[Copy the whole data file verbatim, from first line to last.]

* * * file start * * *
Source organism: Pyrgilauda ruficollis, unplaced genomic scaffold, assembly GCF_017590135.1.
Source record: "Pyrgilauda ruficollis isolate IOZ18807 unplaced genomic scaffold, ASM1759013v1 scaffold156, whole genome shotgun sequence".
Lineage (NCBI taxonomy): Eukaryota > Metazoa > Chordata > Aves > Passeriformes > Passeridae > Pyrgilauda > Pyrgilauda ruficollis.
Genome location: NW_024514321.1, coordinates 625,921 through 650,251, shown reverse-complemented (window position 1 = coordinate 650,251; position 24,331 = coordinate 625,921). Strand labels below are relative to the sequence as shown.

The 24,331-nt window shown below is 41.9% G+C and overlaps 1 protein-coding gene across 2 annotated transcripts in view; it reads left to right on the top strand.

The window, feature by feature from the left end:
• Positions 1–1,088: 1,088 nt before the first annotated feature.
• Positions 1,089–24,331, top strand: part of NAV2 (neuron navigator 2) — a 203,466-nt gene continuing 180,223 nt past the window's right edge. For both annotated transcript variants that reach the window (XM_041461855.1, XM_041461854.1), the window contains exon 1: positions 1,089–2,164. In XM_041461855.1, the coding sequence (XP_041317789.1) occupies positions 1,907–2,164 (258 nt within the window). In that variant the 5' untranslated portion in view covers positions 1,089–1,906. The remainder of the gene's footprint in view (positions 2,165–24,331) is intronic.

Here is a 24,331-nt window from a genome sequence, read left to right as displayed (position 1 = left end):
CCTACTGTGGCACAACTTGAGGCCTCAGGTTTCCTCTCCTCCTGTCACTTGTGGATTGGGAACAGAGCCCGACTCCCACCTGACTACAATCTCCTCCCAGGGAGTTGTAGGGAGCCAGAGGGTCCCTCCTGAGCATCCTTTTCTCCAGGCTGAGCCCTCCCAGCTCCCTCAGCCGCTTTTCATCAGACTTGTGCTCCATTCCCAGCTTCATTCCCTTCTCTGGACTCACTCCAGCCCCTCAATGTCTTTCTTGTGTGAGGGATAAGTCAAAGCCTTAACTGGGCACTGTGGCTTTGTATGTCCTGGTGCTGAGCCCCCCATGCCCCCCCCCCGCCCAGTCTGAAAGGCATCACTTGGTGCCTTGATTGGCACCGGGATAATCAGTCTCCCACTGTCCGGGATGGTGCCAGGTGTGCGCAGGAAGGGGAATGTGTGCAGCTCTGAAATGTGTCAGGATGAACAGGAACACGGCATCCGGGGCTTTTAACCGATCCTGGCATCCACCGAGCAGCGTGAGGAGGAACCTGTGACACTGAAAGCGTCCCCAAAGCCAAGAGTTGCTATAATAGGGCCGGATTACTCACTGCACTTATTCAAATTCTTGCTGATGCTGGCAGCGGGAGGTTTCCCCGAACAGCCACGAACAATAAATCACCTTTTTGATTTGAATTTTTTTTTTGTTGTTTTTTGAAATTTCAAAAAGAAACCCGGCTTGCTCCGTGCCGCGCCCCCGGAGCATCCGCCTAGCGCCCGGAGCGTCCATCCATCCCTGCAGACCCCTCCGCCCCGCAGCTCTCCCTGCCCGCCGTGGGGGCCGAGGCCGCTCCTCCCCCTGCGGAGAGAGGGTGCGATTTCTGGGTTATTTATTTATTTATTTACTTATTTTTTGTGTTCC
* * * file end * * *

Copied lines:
Source organism: Pyrgilauda ruficollis, unplaced genomic scaffold, assembly GCF_017590135.1.
Source record: "Pyrgilauda ruficollis isolate IOZ18807 unplaced genomic scaffold, ASM1759013v1 scaffold156, whole genome shotgun sequence".
Lineage (NCBI taxonomy): Eukaryota > Metazoa > Chordata > Aves > Passeriformes > Passeridae > Pyrgilauda > Pyrgilauda ruficollis.
Genome location: NW_024514321.1, coordinates 625,921 through 650,251, shown reverse-complemented (window position 1 = coordinate 650,251; position 24,331 = coordinate 625,921). Strand labels below are relative to the sequence as shown.

The 24,331-nt window shown below is 41.9% G+C and overlaps 1 protein-coding gene across 2 annotated transcripts in view; it reads left to right on the top strand.

The window, feature by feature from the left end:
• Positions 1–1,088: 1,088 nt before the first annotated feature.
• Positions 1,089–24,331, top strand: part of NAV2 (neuron navigator 2) — a 203,466-nt gene continuing 180,223 nt past the window's right edge. For both annotated transcript variants that reach the window (XM_041461855.1, XM_041461854.1), the window contains exon 1: positions 1,089–2,164. In XM_041461855.1, the coding sequence (XP_041317789.1) occupies positions 1,907–2,164 (258 nt within the window). In that variant the 5' untranslated portion in view covers positions 1,089–1,906. The remainder of the gene's footprint in view (positions 2,165–24,331) is intronic.

Here is a 24,331-nt window from a genome sequence, read left to right as displayed (position 1 = left end):
CCTACTGTGGCACAACTTGAGGCCTCAGGTTTCCTCTCCTCCTGTCACTTGTGGATTGGGAACAGAGCCCGACTCCCACCTGACTACAATCTCCTCCCAGGGAGTTGTAGGGAGCCAGAGGGTCCCTCCTGAGCATCCTTTTCTCCAGGCTGAGCCCTCCCAGCTCCCTCAGCCGCTTTTCATCAGACTTGTGCTCCATTCCCAGCTTCATTCCCTTCTCTGGACTCACTCCAGCCCCTCAATGTCTTTCTTGTGTGAGGGATAAGTCAAAGCCTTAACTGGGCACTGTGGCTTTGTATGTCCTGGTGCTGAGCCCCCCATGCCCCCCCCCCGCCCAGTCTGAAAGGCATCACTTGGTGCCTTGATTGGCACCGGGATAATCAGTCTCCCACTGTCCGGGATGGTGCCAGGTGTGCGCAGGAAGGGGAATGTGTGCAGCTCTGAAATGTGTCAGGATGAACAGGAACACGGCATCCGGGGCTTTTAACCGATCCTGGCATCCACCGAGCAGCGTGAGGAGGAACCTGTGACACTGAAAGCGTCCCCAAAGCCAAGAGTTGCTATAATAGGGCCGGATTACTCACTGCACTTATTCAAATTCTTGCTGATGCTGGCAGCGGGAGGTTTCCCCGAACAGCCACGAACAATAAATCACCTTTTTGATTTGAATTTTTTTTTTGTTGTTTTTTGAAATTTCAAAAAGAAACCCGGCTTGCTCCGTGCCGCGCCCCCGGAGCATCCGCCTAGCGCCCGGAGCGTCCATCCATCCCTGCAGACCCCTCCGCCCCGCAGCTCTCCCTGCCCGCCGTGGGGGCCGAGGCCGCTCCTCCCCCTGCGGAGAGAGGGTGCGATTTCTGGGTTATTTATTTATTTATTTACTTATTTTTTGTGTTCC